Amos 3:3-6 contains a rebuke of the Jewish people that follows a fascinating pattern :

JPS 1917 translation

A – Will two walk together, except they have agreed?
B – Will a lion roar in the forest, when he hath no prey? Will a young lion give forth his voice out of his den, if he have taken nothing?

C – Will a bird fall in a snare upon the earth, where there is no lure for it? Will a snare spring up from the ground, and have taken nothing at all?

D – Shall the horn be blown in a city, and the people not tremble? Shall evil befall a city, and the LORD hath not done it?
Here, the fundamental theme is that nothing is happenstance. Divine Providence guides all, even the bad. It’s worth noting that Amos primarily utilizes examples from nature. This serves to bolster the theme of this section: I, the prophet, am giving you a message from God. To heed this message is such a logical thing to do that doing so is likened to the natural order of the world!

While life can often feel so random and chaotic, Judaism most certainly asserts a belief in Divine Providence. Granted some of the specifics of how and to what degree Divine Providence guides our lives is debated, the basic principle stands nonetheless. Over the course of Elul, we strive to attain greater awareness of Divine Providence in our lives and to incorporate this clarity fluidly into our existence. This act of repentance, of acknowledging and renewing our bond with God, is exactly what Amos and the other prophets encourage through their prophecies.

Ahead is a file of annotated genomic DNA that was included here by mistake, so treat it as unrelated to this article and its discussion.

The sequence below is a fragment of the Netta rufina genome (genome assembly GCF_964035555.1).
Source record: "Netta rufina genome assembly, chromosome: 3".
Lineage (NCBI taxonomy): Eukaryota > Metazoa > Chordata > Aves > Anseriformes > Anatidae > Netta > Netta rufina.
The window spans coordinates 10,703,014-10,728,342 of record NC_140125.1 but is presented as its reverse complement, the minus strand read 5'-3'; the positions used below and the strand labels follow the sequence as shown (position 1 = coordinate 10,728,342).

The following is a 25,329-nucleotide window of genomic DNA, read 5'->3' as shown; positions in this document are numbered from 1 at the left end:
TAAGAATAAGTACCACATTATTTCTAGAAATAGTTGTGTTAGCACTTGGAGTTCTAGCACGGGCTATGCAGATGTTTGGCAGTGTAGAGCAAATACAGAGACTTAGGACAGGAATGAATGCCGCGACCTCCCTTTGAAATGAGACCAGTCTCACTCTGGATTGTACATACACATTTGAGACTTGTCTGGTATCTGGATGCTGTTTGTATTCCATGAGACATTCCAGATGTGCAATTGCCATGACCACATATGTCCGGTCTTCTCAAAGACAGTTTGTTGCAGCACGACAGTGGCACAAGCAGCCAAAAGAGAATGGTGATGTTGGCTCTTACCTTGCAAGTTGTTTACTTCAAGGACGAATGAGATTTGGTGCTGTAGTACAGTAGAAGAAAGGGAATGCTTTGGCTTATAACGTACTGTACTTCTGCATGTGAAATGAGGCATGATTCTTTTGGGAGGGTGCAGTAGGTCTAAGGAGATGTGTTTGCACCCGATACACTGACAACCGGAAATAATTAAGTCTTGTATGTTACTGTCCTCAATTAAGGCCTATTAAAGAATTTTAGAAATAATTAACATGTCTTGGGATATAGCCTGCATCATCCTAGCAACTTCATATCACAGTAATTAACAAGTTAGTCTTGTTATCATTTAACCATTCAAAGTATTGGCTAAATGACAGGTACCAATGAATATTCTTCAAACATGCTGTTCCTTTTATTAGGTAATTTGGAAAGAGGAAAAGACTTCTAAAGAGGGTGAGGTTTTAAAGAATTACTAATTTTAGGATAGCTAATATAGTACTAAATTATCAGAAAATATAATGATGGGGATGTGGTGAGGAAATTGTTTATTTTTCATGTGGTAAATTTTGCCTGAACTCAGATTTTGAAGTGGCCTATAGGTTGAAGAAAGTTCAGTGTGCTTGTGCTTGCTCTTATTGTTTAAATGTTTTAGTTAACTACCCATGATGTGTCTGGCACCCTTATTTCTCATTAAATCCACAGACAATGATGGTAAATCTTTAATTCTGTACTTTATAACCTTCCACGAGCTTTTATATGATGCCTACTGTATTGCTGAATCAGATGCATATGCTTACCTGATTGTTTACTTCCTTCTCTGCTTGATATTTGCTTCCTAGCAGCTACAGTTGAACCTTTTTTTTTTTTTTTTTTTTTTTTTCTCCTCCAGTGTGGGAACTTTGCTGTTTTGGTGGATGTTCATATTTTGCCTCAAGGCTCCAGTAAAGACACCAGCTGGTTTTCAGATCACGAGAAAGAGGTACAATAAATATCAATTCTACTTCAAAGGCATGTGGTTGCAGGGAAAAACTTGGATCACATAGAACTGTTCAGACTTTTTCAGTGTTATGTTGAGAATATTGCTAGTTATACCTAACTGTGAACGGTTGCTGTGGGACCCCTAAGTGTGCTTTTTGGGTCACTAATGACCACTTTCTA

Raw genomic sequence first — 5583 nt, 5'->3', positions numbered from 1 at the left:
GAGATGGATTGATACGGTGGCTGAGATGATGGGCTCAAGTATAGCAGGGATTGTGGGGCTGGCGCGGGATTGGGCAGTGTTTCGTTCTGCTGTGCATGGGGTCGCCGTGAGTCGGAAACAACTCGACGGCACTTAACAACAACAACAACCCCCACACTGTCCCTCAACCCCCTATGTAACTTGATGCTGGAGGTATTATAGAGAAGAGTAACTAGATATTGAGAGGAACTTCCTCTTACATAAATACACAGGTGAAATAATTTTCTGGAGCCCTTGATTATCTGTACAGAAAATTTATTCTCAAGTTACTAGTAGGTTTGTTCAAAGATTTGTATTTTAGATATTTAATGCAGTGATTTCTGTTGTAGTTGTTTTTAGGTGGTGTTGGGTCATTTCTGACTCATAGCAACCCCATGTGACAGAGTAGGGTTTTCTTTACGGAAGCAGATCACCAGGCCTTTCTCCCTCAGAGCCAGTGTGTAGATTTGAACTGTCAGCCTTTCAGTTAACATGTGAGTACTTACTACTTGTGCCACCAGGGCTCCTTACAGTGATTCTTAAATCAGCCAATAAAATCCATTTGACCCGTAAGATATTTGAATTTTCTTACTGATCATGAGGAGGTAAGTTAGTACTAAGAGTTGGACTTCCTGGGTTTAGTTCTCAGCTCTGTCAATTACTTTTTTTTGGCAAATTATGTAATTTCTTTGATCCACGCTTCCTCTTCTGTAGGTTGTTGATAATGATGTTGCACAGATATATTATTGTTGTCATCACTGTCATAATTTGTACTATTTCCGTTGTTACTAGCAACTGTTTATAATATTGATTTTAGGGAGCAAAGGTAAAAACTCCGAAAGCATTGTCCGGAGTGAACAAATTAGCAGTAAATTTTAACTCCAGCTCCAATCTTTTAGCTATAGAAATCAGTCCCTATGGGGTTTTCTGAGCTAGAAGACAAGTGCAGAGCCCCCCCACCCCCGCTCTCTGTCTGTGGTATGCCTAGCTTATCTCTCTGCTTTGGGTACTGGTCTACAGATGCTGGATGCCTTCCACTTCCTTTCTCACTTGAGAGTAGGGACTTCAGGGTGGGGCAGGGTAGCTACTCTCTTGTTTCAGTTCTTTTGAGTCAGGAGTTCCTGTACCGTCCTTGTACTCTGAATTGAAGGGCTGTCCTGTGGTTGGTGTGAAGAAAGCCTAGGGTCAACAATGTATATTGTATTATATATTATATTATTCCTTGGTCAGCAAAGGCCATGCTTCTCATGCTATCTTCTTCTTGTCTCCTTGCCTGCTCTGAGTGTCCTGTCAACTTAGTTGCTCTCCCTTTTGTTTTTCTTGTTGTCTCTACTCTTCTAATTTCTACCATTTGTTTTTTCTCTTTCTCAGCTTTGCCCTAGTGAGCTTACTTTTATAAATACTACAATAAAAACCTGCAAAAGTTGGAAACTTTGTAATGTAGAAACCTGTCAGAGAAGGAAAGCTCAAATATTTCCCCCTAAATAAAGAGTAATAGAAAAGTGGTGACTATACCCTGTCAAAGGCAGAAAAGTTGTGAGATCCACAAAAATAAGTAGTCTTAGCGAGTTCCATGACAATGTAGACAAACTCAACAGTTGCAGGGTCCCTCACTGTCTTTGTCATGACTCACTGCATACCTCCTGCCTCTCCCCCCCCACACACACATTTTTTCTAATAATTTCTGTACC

In commenting on verse 6, the Ibn Ezra links this section to an idea in Yechezkiel that may well add some richness to Amos’ description of the shofar in the city and the prophet:

כבר הזכיר יחזקאל דבר הצופה כי הנביא דומה לו והטעם איך לא תחרדו מדברי הנביא או תחשבו כי יש רעה באה לעיר אם אני לא גזרתי להיותה וזהו ויי’ לא עשה כי גם השם לא יעשה רעה עד שיגלה סודו להודיעכם על יד הנביא אולי תשובו מדרכיכם הרעים על דרך רגע אדבר על גוי וממלכה והנה משאגת האריה יחרד כל שומע ואף כי כאשר אתן קולי ואדבר אל הנביא איך לא יפחד ממנו למלאת אשר צויתיו: